Last Friday I wrote about 5 pretty floral fragrances for spring. But spring, of course, isn't just about pretty flowers. Today, five somewhat quirkier / more offbeat takes on the season.1 Many of these suggestions came from reader comments, but do add any more that you can think of!
CB I Hate Perfume M#2 Black March: A fantastic fragrance that I've already included in 100 Fragrances Every Perfumista Should Try. The notes — rain drops, leaf buds, wet twigs, tree sap, bark, mossy earth and the faintest hint of spring — pretty much cover all the bases for early spring, and as such, expect a faint edge of melancholy along with all the rebirth and renewal.
Guerlain Après L’Ondée: Beautiful enough that it could have been included in the pretty spring florals, but wistful enough to fit better here. Après L’Ondée isn't really quirky, but it's not your standard sort of pretty, either (and like Black March, it's also in 100 Fragrances Every Perfumista Should Try). If it's too old-fashioned, try Frédéric Malle L'Eau d'Hiver instead.
The Different Company De Bachmakov: When I reviewed De Bachmakov, I noted that it was "supposed to evoke the winds of Asia and the sun hitting the forests of Siberia and buds pushing through the snow in the spring." That's just what it does, and those cold winds blowing over the last drifts of snow make this scent perfect for the sort of spring we're having this year, when the buds begin to bloom but the weather just refuses to warm up. De Bachmakov was done by perfumer Céline Ellena, and is easily my favorite of the 25 fragrances The Different Company has released so far.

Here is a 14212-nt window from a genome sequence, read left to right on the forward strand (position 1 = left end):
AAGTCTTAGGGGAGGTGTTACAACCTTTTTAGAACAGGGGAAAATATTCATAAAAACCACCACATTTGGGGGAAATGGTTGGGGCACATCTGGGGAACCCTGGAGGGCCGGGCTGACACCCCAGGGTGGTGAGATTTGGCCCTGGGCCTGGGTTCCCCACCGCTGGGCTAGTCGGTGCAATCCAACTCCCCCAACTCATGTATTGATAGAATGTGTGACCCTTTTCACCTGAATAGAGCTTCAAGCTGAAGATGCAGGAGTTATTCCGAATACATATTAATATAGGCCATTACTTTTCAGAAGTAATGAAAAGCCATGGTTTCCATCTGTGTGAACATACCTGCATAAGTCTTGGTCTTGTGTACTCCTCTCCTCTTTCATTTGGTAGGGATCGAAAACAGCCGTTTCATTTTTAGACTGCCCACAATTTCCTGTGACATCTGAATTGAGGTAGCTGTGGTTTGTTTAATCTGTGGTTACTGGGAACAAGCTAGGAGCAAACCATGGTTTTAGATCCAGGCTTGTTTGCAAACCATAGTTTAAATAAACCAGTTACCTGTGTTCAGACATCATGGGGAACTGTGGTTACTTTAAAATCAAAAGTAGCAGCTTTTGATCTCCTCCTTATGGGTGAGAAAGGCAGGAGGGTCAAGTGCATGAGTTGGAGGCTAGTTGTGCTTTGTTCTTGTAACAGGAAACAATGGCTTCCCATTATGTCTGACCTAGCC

Annick Goutal Folavril: Yes, it's discontinued, but it's still relatively easy to find, and it would seem a shame not to include it when we're posting this list right on April 1st. Jammy fruits and flowers transformed into something more playful than you'd expect by a bright fizzy opening and a bitter dose of greenery (tomato leaf). If you want something more straightforwardly pretty, Petite Cherie (or the likewise-discontinued Eau de Camille) might be perfect.
LesNez The Unicorn Spell: Violets, greenery and dirt under the last freak snowfall of the year, in a brilliant composition from perfumer Isabelle Doyen. If you want a more basic (but still lovely) violet, try her La Violette for Annick Goutal.
1. And I apologize for using Eliot's famous line from The Wasteland; none of these perfumes are about anything like despair and the line is overworked enough as it is. But I could not resist.